By Quirina Geijsen
Face masks, you can see them everywhere now. They come in different shapes and sizes and are offered in multiple choices of the most beautiful and fashionable patterns. Wearing non-medical face masks is not something new. They were ahead of COVID-19, gaining popularity in hip-hop culture. Especially, at local hip-hop festival Woo Hah!, they represent a sense of fashion, of togetherness and a feeling of ultimate freedom. There, participants of the festival wore face masks for both fashionable as practical reasons.
Wearing Face masks in a fashionable sense at hip-hop events probably started with two American rappers wearing them in reaction to criticism on how they move their mouths in a crumbling, uncomfortable way whilst dancing. In Asia, face masks are part of ‘smog couture’ helping them become part of a style and influencing local and global hip-hop cultures. One way or another, fashion icons in hip-hop like Travis Scott started wearing them, which led to his fans getting inspired to do the same. Wearing facemasks shows a sense of fashion and involvement with hip-hop culture.
The practical reason for wearing a face mask in hip-hop culture is that it protects one against dust. During concerts at Woo Hah! festival, crowds of at least 500 people engage in moshpits on sandy terrain inducing drifting clouds of sand floating above the area. Fashionable-looking participants engage in this collective form of ‘dancing’, located at a spot in the audience known as the ‘moshpit’. One that wears a face mask has either been in a moshpit or is planning to. It symbolizes being part of the temporal moshpit community that exists at Woo Hah!. When participants notice each other wearing one outside of the moshpit they greet because they have become buddies for the duration of the rest of the festival, so to speak. The moshpit is a collective experience. You give the moshpit something of yourself but you also get something out of it that is amongst others this feeling of belonging to a (temporal) community because, we are ‘in it together’. Knowing each other’s name is not necessary; having gone through the same experience is enough. So, what is this experience exactly?
Imagine, you being at such a festival. You and your best friends have been working hard to get enough money to buy a ticket and since then you have been looking forward to this event, to meet like-minded people and see your favorite artists. Now, the moment is finally there. You are at your favorite artist’s concert. Your favorite song starts, the one that you have been listening to on repeat throughout the summer! The whole crowd knows it as well; they sing along and know exactly when the beat ‘drop’ in the music comes. Right before that, the artist and ‘pit lieutenants’ collaborate in creating an empty circle in front of the stage. You are taking a spot at the edge of that circle. Everyone is facing the emptiness in the middle, knowing exactly what emotional energy to expect when the circle closes whilst waiting for the artist, our master of ceremony, to count down. 3…2…1…, that is your sign to let go. Participants that were waiting on the edges of the circle collide into each other in the middle of the pit. This clash evolves into an interaction of synchronized jumping up and down and bumping into one another whilst rapping along with the lyrics of the artist, creating clouds of dust. You can let go of all your build-up enthusiasm and get some extra shots of adrenaline back. Emotional energy rises and together with your fellow moshpit participants, you are moshing. This is a feeling of ultimate freedom, a feeling of togetherness and a feeling of belonging to the community. It can’t get better than this!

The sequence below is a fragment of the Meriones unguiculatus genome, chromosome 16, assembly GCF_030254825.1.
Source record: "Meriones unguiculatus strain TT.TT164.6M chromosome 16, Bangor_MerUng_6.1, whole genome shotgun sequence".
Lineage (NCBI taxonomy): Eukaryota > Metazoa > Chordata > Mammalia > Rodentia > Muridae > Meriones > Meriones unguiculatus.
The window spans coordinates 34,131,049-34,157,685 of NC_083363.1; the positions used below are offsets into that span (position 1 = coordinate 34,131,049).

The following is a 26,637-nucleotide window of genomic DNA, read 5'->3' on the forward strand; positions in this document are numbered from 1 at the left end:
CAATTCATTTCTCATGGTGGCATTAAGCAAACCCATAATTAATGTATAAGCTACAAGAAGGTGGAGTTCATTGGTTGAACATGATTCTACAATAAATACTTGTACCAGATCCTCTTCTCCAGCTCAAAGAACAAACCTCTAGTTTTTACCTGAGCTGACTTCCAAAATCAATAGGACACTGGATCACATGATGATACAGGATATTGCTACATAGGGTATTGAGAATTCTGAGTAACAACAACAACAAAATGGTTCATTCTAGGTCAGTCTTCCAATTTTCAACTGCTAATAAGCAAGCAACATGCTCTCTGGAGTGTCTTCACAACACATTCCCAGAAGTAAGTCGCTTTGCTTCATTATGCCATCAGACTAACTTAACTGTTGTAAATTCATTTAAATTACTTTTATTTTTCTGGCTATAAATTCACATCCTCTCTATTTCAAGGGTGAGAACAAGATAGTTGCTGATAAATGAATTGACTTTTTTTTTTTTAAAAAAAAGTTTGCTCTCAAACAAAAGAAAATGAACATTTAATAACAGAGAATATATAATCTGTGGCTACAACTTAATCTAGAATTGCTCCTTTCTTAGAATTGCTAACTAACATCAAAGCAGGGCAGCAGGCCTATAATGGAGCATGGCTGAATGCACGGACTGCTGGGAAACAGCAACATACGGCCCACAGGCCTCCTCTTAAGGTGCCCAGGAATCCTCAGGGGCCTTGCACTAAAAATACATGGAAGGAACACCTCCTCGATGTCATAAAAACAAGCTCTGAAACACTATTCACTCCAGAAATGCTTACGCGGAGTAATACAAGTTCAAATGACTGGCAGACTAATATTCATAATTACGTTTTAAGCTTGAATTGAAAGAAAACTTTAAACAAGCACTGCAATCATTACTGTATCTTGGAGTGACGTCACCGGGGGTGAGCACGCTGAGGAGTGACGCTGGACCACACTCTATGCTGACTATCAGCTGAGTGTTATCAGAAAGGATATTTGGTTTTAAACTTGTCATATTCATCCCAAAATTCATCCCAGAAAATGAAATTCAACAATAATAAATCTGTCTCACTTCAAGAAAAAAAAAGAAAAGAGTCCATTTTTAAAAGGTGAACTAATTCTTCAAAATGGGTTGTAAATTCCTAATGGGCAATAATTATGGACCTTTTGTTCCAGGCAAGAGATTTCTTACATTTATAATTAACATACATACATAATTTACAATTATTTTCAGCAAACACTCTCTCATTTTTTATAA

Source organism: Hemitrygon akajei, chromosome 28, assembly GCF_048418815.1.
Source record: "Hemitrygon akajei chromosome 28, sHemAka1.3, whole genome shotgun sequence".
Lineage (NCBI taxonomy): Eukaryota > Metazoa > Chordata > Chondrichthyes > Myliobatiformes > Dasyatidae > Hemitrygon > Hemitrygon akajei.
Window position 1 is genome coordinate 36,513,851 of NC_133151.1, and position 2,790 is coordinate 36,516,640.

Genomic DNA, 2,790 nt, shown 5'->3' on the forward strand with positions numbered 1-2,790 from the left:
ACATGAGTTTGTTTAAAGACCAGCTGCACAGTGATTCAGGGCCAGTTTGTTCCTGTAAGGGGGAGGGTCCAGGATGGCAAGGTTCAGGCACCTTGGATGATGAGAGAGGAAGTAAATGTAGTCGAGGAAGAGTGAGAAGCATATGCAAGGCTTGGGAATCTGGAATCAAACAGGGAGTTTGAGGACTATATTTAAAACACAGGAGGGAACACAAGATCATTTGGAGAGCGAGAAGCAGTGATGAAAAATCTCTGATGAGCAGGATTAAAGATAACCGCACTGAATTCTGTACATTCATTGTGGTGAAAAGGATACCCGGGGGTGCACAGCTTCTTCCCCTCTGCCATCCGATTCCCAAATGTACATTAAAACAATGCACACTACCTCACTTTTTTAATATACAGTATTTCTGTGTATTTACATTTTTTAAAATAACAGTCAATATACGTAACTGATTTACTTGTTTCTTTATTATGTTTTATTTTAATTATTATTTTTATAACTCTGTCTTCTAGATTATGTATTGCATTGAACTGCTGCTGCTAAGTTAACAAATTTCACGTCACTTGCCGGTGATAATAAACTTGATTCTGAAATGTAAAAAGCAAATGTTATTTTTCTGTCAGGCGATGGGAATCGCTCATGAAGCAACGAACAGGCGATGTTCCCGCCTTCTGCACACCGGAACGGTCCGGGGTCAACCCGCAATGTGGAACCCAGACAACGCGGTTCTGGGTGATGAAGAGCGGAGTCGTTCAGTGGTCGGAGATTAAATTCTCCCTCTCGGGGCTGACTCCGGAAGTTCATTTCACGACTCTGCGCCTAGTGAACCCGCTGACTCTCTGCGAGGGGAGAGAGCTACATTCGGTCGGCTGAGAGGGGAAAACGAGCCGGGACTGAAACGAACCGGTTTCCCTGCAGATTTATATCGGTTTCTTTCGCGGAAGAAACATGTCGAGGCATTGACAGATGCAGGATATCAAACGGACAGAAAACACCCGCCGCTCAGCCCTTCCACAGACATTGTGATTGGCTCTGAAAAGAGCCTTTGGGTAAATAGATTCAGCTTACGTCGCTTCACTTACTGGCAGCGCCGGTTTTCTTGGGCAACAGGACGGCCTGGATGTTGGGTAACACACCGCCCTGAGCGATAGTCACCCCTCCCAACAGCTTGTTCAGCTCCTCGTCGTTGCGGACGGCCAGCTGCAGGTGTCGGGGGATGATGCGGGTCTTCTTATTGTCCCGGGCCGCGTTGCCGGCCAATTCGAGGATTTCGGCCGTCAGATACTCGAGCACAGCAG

A face mask, therefore, is not only fashionable and in that way representative of being part of hip-hop culture but it symbolizes that feeling of freedom, that feeling of togetherness and belonging to a community that people need to have once in a while, as well. Seeing people wearing face masks nowadays sometimes reminds me of the ways the face mask is meaningful to hip-hop moshpit participants. It reminds me of a time without social distancing. A time with dancing, hugging, and jumping around in moshpits. A fashionable face mask here becomes a totem of collectivity and a totem of experiencing a feeling of freedom — it gives me emotional support. Every time I see someone wearing a beautifully — and sometimes questionably — patterned face mask, I smile.
Quirina Geijsen is a Master’s graduate of Social and Cultural Anthropology (VU), inspired by ritual theory and having studied participant experiences of moshpits at hip-hop concerts.
(Featured image by Jessie Kamp: Moshing crowd at Ares’ concert at Melkweg, 2020)